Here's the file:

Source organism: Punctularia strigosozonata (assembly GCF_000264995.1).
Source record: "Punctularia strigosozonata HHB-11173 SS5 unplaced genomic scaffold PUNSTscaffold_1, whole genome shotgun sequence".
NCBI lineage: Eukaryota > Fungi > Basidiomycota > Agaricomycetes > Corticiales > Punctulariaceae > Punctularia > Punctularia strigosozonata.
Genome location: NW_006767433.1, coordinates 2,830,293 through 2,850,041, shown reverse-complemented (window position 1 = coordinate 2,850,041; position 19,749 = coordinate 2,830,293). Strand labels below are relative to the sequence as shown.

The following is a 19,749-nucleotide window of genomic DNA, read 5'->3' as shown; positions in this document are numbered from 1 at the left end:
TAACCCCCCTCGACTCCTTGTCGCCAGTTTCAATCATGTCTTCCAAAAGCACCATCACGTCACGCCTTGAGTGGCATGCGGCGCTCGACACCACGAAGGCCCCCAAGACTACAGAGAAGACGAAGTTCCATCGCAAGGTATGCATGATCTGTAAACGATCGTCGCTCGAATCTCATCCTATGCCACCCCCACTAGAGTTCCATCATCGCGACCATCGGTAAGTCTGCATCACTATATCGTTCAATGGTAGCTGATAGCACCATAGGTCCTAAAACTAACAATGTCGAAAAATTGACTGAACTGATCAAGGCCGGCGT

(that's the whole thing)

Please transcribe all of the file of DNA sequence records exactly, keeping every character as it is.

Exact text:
Source organism: Punctularia strigosozonata (assembly GCF_000264995.1).
Source record: "Punctularia strigosozonata HHB-11173 SS5 unplaced genomic scaffold PUNSTscaffold_1, whole genome shotgun sequence".
NCBI lineage: Eukaryota > Fungi > Basidiomycota > Agaricomycetes > Corticiales > Punctulariaceae > Punctularia > Punctularia strigosozonata.
Genome location: NW_006767433.1, coordinates 2,830,293 through 2,850,041, shown reverse-complemented (window position 1 = coordinate 2,850,041; position 19,749 = coordinate 2,830,293). Strand labels below are relative to the sequence as shown.

The following is a 19,749-nucleotide window of genomic DNA, read 5'->3' as shown; positions in this document are numbered from 1 at the left end:
TAACCCCCCTCGACTCCTTGTCGCCAGTTTCAATCATGTCTTCCAAAAGCACCATCACGTCACGCCTTGAGTGGCATGCGGCGCTCGACACCACGAAGGCCCCCAAGACTACAGAGAAGACGAAGTTCCATCGCAAGGTATGCATGATCTGTAAACGATCGTCGCTCGAATCTCATCCTATGCCACCCCCACTAGAGTTCCATCATCGCGACCATCGGTAAGTCTGCATCACTATATCGTTCAATGGTAGCTGATAGCACCATAGGTCCTAAAACTAACAATGTCGAAAAATTGACTGAACTGATCAAGGCCGGCGT